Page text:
Aaron Colverson, Erin Trifilio, John Williamson

[1] Colverson AJ, Trifilio E, Williamson JB (2022) Music, mind, mood, and mingling in Alzheimer's disease and related dementias: a scoping review. J Alzheimers Dis 86, 1569–1588.
[2] Jacobsen JH, Stelzer J, Fritz TH, Chételat G, La Joie R, Turner R (2015) Why musical memory can be preserved in advanced Alzheimer’s disease. Brain 138, 2438-2450.
[3] Peck KJ, Girard TA, Russo FA, Fiocco AJ (2016) Music and memory in Alzheimer’s disease and the potential underlying mechanisms. J Alzheimers Dis 51, 949-959.
[4] Gubner J (2018) The music and memory project: understanding music and dementia through applied ethnomusicology and experiential filmmaking. Yearb Tradit Music 50, 15-40.
[5] Faw MH, Luxton I, Cross JE, Davalos D (2021) Surviving and thriving: Qualitative results from a multi-year, multidimensional intervention to promote well-being among caregivers of adults with dementia. Int J Environ Res Public Health 18, 4755.
[6] Music and Memory (2022, May 5). https://musicandmemory.org/

Last comment on 25 May 2022 by JAD Admin,


Very interesting blog by Aaron Colverson, Erin Trifilio and John Williamson on the importance of familiar music and potential mechanisms through which it may provide therapeutic benefits to patients living wiht AD.  Further supporting their conclusions, in a recently published paper by our group (J Alzheimers Dis. 2021;84(2):819-833. doi: 10.3233/JAD-210610. PMID: 34602475) we showed changes in brain structure and function in cognitively impaired older adults over a 3 week time period in which familiar music was played daily.  The authors importantly highlight the role played by technology, which has significantly improved access to familiar music, and the need for further standardized studies to validate the brain mechanisms through which familiar music enhances both memory and mood.  

Colverson et al provide a useful summary of their scoping review to examine how music familiar to people living with dementia might serve as a therapeutic tool for both they and their caregivers. As the aducanumab debacle has recently helped underscore (https://pubmed.ncbi.nlm.nih.gov/35404287/), it is risky to bet on biotechnical fixes for a syndrome as complex as Alzheimer’s, and thus a measure of wisdom in focusing on the benefit of ancient artforms like music that touch something quintessentially human within all of us.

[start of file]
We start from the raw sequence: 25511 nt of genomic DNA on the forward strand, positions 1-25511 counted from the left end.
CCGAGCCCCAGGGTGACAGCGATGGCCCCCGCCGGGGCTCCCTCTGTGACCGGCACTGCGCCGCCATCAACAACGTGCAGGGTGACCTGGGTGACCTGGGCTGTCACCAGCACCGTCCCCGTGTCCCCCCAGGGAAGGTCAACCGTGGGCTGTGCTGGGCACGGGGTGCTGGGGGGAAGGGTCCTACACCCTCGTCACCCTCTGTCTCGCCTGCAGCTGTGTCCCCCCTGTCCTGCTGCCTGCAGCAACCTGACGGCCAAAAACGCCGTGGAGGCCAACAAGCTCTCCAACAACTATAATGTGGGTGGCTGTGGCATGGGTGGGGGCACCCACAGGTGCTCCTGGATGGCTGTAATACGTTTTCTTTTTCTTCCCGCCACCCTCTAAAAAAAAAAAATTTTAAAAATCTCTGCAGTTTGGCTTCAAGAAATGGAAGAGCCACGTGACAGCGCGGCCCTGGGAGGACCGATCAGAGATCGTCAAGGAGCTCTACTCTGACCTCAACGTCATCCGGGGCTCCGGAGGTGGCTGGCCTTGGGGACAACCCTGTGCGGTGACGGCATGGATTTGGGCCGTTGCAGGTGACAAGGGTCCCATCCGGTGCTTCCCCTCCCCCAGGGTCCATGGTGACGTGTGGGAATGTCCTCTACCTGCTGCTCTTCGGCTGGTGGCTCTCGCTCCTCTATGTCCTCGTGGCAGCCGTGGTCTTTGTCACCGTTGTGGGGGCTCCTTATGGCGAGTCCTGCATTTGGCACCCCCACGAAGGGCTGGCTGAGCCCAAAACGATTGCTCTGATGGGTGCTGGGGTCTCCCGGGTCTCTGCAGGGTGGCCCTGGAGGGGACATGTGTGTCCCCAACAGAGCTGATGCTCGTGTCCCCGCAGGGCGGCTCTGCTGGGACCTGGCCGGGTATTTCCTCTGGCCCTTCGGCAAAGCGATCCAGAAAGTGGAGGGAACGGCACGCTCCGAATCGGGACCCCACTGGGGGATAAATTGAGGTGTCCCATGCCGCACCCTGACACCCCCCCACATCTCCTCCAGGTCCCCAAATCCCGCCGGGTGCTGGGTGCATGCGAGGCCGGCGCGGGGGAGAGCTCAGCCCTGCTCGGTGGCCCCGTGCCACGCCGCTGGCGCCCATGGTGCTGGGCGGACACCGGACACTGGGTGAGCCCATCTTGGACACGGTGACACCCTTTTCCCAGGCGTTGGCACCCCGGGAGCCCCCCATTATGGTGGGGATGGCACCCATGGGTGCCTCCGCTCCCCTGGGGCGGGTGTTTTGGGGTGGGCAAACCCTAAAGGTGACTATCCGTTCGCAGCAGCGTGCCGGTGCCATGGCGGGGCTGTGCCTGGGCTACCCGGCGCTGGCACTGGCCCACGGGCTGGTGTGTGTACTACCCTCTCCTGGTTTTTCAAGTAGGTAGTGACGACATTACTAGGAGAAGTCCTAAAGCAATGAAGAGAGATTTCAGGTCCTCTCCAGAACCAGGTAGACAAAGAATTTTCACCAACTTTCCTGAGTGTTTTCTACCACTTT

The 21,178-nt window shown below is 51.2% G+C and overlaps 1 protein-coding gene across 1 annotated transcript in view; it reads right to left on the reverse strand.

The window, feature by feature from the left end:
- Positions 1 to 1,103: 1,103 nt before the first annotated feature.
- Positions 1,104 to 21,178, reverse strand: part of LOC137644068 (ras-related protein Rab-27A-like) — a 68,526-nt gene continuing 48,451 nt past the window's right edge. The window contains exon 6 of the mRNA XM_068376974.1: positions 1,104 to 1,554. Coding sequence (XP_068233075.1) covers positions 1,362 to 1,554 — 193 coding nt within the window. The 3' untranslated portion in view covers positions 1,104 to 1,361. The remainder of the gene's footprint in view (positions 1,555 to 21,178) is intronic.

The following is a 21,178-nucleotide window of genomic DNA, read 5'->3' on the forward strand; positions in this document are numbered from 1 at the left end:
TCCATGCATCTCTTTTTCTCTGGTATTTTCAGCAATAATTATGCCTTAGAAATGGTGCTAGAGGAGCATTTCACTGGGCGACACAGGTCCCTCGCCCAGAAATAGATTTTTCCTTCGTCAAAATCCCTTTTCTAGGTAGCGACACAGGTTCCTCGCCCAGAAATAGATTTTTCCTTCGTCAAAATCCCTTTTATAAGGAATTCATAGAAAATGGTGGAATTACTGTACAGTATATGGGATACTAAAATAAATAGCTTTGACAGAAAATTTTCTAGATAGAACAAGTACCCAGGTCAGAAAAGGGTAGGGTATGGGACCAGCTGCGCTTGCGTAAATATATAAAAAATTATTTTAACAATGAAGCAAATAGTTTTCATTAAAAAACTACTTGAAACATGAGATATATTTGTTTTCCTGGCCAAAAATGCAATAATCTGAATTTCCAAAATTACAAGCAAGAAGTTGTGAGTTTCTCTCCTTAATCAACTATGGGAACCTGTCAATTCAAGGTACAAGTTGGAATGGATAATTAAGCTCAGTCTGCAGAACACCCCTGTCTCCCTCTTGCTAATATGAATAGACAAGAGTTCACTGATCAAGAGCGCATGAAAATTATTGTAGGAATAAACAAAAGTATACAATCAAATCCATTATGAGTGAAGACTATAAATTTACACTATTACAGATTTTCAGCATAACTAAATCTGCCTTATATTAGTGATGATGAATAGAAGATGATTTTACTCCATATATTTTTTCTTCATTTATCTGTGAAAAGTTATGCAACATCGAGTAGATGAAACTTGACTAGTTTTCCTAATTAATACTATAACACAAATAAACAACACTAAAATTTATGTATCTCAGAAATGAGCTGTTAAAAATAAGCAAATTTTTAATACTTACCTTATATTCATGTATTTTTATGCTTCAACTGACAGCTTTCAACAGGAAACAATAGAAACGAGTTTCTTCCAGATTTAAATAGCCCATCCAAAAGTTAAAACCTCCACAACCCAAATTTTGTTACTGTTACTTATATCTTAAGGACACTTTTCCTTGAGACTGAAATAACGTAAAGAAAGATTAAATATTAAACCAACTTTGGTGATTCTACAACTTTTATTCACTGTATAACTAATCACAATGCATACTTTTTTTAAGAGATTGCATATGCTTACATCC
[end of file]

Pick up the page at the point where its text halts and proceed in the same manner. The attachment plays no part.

Many of us who work in skilled care environments have no shortage of stories about the power of music for residents and caregivers. Out of all the arts-based approaches I have been privileged to experience with people living with dementia (storytelling, poetry, pet therapy, gardening, expressive artwork, etc.) music remains the one with the most primal therapeutic power. Its appearance in assisted living settings can often alter moods (usually in a positive direction, though not always), foster or deepen relationships and bonding, and bring joy and vitality into settings where one least expects them.
Most moments in residential care settings come and go, stirring ancient emotions, providing a warm glow, and giving a momentary lift to the spirit in places that badly need it. However, instances of the magic of music in the care of adults living with dementia have been powerfully captured in recent years, giving the public a window into this special dynamic. Those interested would do well to start with the documentary Alive Inside (http://www.aliveinside.us/), and also the now-famous clip of Naomi Feil with Gladys Wilson (https://www.youtube.com/watch?v=CrZXz10FcVM&ab_channel=memorybridge).